Smart Hulk was surprisingly absent during Tony Stark’s death scene in Avengers: Endgame. But, now people are realizing he was right there after all. In the special features of the film’s home video release, the deleted scene with various heroes kneeling in honor of their fallen friend holds the secret. Smart Hulk might not be front and center, but the abbreviated scene in the movie doesn’t convey where he is in the aftermath. If you look closely, He’s slightly to the left of the Black Panther crew when all the characters begin their tribute to Iron Man. There has been a ton of discussion around how Iron Man was treated when contrasted against Black Widow and Vision. But it was clear that everyone felt the weight for Tony Stark at that moment.
“In Endgame, the fans were upset that Natasha did not have a funeral. Whereas Scarlett, when I spoke to her about it, said Natasha wouldn’t have wanted a funeral,” Black Widow director Cate Shortland told Empire. “She’s too private, and anyway, people don’t really know who she is. So what we did in this film was allow the ending to be the grief the individuals felt, rather than a big public outpouring. I think that’s a fitting ending for her.”
Comicbook.com had the opportunity to speak with Weta Digital’s Matt Aitken about the now-iconic scene. The team knew that they were dealing with one of the weightiest scenes in the entire Marvel Cinematic Universe from the word go.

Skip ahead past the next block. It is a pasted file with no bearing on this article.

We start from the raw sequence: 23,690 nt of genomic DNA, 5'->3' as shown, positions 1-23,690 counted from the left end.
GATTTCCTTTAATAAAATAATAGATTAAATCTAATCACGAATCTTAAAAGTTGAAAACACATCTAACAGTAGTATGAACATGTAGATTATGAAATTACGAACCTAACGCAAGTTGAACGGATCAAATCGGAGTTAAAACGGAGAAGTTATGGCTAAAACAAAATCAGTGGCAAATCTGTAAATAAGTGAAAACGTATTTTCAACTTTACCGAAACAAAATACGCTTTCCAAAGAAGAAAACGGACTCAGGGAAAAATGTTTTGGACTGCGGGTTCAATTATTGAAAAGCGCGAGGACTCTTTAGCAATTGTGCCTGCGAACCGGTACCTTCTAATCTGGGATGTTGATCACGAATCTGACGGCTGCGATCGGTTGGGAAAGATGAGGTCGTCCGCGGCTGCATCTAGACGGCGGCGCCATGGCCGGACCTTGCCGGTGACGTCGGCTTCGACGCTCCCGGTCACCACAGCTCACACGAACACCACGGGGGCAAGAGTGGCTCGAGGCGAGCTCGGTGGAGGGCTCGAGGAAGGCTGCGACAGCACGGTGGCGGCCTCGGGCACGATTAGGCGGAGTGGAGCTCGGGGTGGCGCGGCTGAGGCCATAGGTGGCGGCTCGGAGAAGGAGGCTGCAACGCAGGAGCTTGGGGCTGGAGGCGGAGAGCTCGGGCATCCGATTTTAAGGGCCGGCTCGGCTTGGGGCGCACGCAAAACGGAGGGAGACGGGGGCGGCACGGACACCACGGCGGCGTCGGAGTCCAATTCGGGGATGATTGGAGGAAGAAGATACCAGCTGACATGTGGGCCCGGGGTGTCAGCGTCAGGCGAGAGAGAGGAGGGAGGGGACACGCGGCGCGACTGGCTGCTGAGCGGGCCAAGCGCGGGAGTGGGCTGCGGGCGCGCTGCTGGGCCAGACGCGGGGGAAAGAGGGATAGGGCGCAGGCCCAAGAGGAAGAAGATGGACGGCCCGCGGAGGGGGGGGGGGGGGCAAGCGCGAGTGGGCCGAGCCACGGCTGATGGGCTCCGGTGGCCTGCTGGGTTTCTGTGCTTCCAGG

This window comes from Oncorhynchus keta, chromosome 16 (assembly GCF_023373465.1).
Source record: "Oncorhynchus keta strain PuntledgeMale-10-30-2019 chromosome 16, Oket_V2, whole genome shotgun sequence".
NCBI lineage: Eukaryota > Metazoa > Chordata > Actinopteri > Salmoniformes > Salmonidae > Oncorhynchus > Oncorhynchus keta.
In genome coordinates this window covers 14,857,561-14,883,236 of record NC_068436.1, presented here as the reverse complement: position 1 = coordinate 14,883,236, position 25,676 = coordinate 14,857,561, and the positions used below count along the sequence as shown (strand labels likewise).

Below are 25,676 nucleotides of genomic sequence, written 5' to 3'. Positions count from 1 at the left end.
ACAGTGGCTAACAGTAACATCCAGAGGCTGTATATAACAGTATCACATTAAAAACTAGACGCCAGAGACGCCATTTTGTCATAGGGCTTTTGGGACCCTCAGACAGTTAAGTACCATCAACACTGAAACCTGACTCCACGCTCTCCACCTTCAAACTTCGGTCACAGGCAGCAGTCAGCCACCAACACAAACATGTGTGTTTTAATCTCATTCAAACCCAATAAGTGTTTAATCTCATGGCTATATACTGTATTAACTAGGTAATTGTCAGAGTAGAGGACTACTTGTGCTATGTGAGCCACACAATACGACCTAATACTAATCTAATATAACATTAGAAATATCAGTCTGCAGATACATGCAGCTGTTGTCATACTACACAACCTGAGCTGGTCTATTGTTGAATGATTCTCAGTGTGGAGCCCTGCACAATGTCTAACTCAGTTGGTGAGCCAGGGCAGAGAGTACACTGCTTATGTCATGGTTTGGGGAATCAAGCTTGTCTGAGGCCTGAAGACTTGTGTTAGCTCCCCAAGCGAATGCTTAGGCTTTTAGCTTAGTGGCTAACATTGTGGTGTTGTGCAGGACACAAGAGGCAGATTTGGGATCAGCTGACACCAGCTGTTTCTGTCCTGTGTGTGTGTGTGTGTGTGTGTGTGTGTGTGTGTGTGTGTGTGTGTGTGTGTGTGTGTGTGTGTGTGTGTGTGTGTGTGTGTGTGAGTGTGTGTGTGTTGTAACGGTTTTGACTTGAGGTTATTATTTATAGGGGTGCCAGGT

“Oh, absolutely. That was huge,” Aitken said about the immense pressures involved in getting Stark’s death bed scene right. “Again, there was a balancing act to achieve there. We had to make sure that his wounds looked severe enough to be fatal, there couldn’t be any doubts about that, that’s the whole point of his sacrifice. But we had to allow him to keep his dignity through that sequence, that was something that the filmmakers made very clear to us, that they didn’t want it to be so over the top gory that it lost its seriousness and it could have turned almost into a farce if you’d gone too far with it.”
“We did several different versions of that. We approached it initially through concept art, and we worked up lots of different levels of damage through concept art and reviewed that with the filmmakers at Marvel,” the VFX guru added. “Then we worked that up in CG as a digital prosthetic and that was great because that gave us the opportunity to review the level of damage in the cast and make changes accordingly.”
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